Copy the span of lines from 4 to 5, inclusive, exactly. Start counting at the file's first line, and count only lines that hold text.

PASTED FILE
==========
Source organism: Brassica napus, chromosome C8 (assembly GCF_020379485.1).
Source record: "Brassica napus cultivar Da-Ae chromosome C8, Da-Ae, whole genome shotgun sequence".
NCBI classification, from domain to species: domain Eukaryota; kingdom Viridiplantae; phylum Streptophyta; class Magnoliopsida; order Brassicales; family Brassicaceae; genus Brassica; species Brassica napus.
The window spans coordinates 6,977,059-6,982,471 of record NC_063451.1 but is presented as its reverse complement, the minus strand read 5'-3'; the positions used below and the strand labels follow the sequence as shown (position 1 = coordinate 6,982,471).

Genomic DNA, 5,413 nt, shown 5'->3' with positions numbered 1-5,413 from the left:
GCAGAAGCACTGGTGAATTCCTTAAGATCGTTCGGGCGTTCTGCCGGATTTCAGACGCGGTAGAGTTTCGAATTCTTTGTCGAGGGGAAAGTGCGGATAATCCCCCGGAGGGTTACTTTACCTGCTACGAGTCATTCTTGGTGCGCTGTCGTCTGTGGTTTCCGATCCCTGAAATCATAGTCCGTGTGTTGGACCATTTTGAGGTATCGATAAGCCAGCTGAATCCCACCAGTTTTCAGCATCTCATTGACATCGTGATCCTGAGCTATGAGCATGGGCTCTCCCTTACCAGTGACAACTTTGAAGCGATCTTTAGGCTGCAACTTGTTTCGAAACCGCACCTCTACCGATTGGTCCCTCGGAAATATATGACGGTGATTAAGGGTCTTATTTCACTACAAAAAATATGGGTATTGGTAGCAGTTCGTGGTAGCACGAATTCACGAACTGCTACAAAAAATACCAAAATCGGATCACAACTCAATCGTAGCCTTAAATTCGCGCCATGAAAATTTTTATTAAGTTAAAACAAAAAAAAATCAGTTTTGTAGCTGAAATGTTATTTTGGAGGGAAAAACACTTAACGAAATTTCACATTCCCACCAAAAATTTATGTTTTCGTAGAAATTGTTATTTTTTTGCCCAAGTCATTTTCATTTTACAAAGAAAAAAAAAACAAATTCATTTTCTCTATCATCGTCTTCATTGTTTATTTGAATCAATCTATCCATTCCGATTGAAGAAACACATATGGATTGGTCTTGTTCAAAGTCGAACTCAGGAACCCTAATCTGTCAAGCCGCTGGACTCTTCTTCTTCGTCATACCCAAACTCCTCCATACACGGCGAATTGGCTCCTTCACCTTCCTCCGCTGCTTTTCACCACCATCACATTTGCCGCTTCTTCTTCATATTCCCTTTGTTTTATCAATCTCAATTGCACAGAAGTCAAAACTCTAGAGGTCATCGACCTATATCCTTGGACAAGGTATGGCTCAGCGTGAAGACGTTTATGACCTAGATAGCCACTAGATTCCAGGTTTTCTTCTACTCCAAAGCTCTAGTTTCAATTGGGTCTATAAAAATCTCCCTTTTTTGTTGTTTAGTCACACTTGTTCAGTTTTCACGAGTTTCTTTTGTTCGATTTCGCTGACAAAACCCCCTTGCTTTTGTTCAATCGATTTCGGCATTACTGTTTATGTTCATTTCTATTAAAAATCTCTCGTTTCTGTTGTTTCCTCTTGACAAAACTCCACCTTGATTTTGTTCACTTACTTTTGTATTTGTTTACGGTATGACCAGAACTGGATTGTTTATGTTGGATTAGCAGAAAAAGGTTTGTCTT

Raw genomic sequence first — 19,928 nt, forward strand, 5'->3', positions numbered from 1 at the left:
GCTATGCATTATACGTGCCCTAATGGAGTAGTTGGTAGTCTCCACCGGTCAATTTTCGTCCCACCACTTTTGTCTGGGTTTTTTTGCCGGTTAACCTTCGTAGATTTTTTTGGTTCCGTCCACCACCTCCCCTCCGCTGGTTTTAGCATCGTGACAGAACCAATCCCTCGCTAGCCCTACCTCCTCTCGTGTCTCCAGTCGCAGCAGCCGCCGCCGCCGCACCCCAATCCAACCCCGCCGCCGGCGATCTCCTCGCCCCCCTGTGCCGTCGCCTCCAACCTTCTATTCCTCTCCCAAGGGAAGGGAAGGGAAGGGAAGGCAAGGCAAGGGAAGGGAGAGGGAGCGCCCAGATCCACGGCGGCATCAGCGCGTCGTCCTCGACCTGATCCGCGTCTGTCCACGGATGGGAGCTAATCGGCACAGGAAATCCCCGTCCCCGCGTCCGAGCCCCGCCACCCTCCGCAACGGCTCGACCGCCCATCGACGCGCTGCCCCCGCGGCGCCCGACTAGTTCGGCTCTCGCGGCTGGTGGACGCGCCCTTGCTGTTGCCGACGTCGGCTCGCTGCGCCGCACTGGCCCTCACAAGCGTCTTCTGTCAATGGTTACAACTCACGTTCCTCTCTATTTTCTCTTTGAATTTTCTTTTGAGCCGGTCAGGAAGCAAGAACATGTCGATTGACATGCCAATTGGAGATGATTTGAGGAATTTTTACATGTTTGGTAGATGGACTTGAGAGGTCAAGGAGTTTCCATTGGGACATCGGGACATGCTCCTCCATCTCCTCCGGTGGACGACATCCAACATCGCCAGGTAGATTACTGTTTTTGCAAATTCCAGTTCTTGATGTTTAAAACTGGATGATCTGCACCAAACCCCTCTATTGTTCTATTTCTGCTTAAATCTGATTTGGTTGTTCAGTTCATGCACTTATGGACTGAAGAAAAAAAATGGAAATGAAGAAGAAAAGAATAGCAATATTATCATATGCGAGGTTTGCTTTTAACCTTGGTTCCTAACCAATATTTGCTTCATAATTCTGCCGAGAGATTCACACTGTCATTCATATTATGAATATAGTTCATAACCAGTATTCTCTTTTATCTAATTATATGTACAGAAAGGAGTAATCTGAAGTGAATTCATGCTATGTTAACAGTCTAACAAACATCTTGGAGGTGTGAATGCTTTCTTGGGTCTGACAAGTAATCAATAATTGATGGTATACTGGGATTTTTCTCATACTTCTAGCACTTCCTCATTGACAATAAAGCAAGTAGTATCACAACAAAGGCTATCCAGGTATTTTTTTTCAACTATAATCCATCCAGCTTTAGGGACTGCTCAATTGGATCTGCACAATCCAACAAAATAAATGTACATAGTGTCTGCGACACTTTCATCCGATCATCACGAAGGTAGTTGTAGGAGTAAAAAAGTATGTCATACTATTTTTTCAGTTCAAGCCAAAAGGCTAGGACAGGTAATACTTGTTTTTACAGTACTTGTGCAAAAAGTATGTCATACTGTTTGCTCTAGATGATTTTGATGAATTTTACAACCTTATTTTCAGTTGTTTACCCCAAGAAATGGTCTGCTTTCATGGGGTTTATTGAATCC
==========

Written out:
The window spans coordinates 6,977,059-6,982,471 of record NC_063451.1 but is presented as its reverse complement, the minus strand read 5'-3'; the positions used below and the strand labels follow the sequence as shown (position 1 = coordinate 6,982,471).

Genomic DNA, 5,413 nt, shown 5'->3' with positions numbered 1-5,413 from the left: